"Unplugged Weddings": Preventing Guests From Destroying Your Photographs

"Unplugged Weddings":  Preventing Guests From Destroying Your Photographs

As any wedding photographer knows, one of the most nerve-wracking events is when a guest completely destroys the picture perfect moment you've been hired to capture. Whether they stand up in the aisle during the first kiss, take photos with their ipad in front of your camera, or inadvertently cause half the family to look off to the side during posed family portraits, wedding photo bombs can be a real headache. Wedding photographer Corey Ann's suggestion is having an "Unplugged Wedding".

What exactly is an unplugged wedding? An unplugged wedding is when you ask your family, friends and guest to turn off their phones, ipads, cameras and other digital distractions during the ceremony or reception. The purpose is to allow the hired wedding photographer the chance to capture the wedding as efficiently and perfectly as possible without possibly missing key shots caused by obtrusive guest photographers.

Nora and Troy Weddings
After being hired as the main photographer by a friend, Corey Ann was shocked when the bride proposed having an unplugged wedding ceremony. For this bride's ceremony there would be no outside photography at all. Before the processional, the bride's officiant made this announcement to the congregation:

Welcome, friends and family! Good evening everyone. Please be seated. Dan and Jennifer invite you to be truly present at this special time. Please, turn off your cell phones and put down your cameras. The photographer will capture how this moment looks — I encourage you all to capture how it feels with your hearts, without the distraction of technology. If Dan can do it, then so can you.

Corey Ann Weddings
You can see many examples of failed photographs caused by guests overstepping their boundaries on Corey's full Unplugged Weddings Blog Post. As a wedding photographer myself, I can attest that there have been times when "Uncle Canon Charlie" has not only become an annoyance at my own weddings, but he has also been responsible for me deleting images that would have been album worthy. I guess dodging guests who intrude on your hired responsibilities is just something that comes with the territory.


Corey Ann Weddings
After reading Corey's great argument for hosting an unplugged wedding, I'm left wondering if it might be going a bit too far asking guests to refrain from taking personal photographs during the ceremony and reception. If a guest wants to jump out in the middle of the aisle with his iPad to capture the couple's vows, am I really supposed to stop him? If I capture him in the aisle, isn't that a recorded account of what actually happened at the wedding? Are we wedding photographers a bit too sensitive on creating the perfect photos that we see wedding after wedding instead of embracing the spontaneous moments that make each wedding different?


Here are a few interesting quotes from responses made to Corey's original article:

"I would kill to work at an unplugged wedding, but guests are only a nuisance. You have to plan to get around all the nonsense."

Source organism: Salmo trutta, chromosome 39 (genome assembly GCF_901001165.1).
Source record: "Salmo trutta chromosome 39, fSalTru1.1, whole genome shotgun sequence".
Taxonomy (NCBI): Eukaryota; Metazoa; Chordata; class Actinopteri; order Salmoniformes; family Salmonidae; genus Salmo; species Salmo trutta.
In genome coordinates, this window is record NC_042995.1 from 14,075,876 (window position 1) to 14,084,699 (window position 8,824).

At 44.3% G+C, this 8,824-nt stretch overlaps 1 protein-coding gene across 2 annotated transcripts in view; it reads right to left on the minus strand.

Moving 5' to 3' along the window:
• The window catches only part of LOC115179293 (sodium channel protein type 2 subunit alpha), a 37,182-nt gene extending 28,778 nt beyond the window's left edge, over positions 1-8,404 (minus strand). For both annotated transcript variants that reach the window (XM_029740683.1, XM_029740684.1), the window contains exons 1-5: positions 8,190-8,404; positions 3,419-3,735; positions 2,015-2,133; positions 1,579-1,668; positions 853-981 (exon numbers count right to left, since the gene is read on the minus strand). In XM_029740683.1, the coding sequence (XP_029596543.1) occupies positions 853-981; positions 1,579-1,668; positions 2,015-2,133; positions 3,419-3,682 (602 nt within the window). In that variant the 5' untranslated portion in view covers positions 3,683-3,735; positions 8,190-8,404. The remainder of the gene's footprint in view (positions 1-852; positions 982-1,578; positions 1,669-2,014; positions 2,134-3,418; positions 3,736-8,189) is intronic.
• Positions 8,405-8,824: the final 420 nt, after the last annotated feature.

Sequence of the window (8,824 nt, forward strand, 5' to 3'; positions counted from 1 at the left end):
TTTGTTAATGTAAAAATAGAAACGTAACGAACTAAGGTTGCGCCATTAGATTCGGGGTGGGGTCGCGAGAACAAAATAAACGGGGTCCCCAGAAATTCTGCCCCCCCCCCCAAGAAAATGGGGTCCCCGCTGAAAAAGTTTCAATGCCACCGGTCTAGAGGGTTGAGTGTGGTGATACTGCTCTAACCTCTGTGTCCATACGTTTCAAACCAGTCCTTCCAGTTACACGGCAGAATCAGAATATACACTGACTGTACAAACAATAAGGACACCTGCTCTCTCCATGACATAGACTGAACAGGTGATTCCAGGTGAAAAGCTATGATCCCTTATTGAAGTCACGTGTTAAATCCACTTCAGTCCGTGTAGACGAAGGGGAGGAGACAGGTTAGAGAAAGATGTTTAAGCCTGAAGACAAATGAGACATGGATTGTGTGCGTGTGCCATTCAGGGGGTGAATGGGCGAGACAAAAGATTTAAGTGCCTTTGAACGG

"I'm sorry that this wedding photographer thinks she has it "hard." But she's getting PAID for this work and is supposed to be a PROFESSIONAL. A professional should know how to get the job done in less than ideal circumstances. That's part of being a professional and she should just deal with it instead of bitching about it in a blog post."

"If I'm a potential client and I come across the blog post, I might think to myself "this photographer can't handle herself and get the shots she wants." That might influence the decision I make on which photographer I hire."

"Yea, I get OP's rant. But I don't think it's as bad as she makes it sound. I guess it depends on personality. Most photographers, at least the ones I know, are not Type A personalities, but go-with-the-flow people. The Type A's have a shot in mind, and that's what they want to get. My view: 1) Capture what's already there; 2) there's no problem that one can't dodge or work around."

Patrick Hall
After shooting about 200 weddings myself, I personally feel like guests with cameras pose mostly as a nuisance more than anything else. Have I missed a few important shots here and there because of an overly ambitious guest? Sure. But with the help of my second shooter, it's pretty rare that some key moment isn't documented at all. I've also never had any problems with the flash from a guest's camera during posed photos or key moments. The bigger problem for me is family members looking at someone else with a camera instead of my camera, but that can easily be taken care of by being loud and in charge. In fact, sometimes guests can enhance a wedding photograph if you anticipate their flash and include them in the overall composition.

Patrick Hall

So what do other wedding photographers think about the concept of having an Unplugged Wedding? Leave your comments, stories, and thoughts below.

Patrick Hall's picture

Patrick Hall is a founder of Fstoppers.com and a photographer based out of Charleston, South Carolina.

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I've written a blog about my opinion on this subject here https://www.emisweddings.com

Coming from a documentary photographer I think it's just part of the day. As soon as you make the announcement 'no phones' it set's the tone for the entire day. Weddings should be relaxed and enjoyable for everyone and the last thing I want to be know for is the photographer who doesn't want anyone else taking photos.